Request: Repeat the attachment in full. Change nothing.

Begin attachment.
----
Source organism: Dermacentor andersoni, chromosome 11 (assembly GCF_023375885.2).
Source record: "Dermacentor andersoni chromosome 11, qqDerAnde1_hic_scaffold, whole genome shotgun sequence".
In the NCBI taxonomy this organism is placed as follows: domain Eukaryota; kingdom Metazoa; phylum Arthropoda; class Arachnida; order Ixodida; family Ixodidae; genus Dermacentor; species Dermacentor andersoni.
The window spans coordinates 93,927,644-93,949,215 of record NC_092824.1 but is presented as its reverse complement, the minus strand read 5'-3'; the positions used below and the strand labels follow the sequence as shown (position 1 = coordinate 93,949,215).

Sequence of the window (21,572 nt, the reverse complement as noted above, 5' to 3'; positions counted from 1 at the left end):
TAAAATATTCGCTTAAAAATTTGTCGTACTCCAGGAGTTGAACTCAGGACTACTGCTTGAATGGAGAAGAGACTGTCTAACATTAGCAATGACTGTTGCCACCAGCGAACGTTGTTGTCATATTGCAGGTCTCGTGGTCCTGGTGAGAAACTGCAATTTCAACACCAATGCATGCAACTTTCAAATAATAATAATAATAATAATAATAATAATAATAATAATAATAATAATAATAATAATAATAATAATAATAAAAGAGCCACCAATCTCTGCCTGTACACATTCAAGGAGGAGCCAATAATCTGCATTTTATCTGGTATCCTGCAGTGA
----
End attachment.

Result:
Source organism: Dermacentor andersoni, chromosome 11 (assembly GCF_023375885.2).
Source record: "Dermacentor andersoni chromosome 11, qqDerAnde1_hic_scaffold, whole genome shotgun sequence".
In the NCBI taxonomy this organism is placed as follows: domain Eukaryota; kingdom Metazoa; phylum Arthropoda; class Arachnida; order Ixodida; family Ixodidae; genus Dermacentor; species Dermacentor andersoni.
The window spans coordinates 93,927,644-93,949,215 of record NC_092824.1 but is presented as its reverse complement, the minus strand read 5'-3'; the positions used below and the strand labels follow the sequence as shown (position 1 = coordinate 93,949,215).

Sequence of the window (21,572 nt, the reverse complement as noted above, 5' to 3'; positions counted from 1 at the left end):
TAAAATATTCGCTTAAAAATTTGTCGTACTCCAGGAGTTGAACTCAGGACTACTGCTTGAATGGAGAAGAGACTGTCTAACATTAGCAATGACTGTTGCCACCAGCGAACGTTGTTGTCATATTGCAGGTCTCGTGGTCCTGGTGAGAAACTGCAATTTCAACACCAATGCATGCAACTTTCAAATAATAATAATAATAATAATAATAATAATAATAATAATAATAATAATAATAATAATAATAATAATAATAAAAGAGCCACCAATCTCTGCCTGTACACATTCAAGGAGGAGCCAATAATCTGCATTTTATCTGGTATCCTGCAGTGA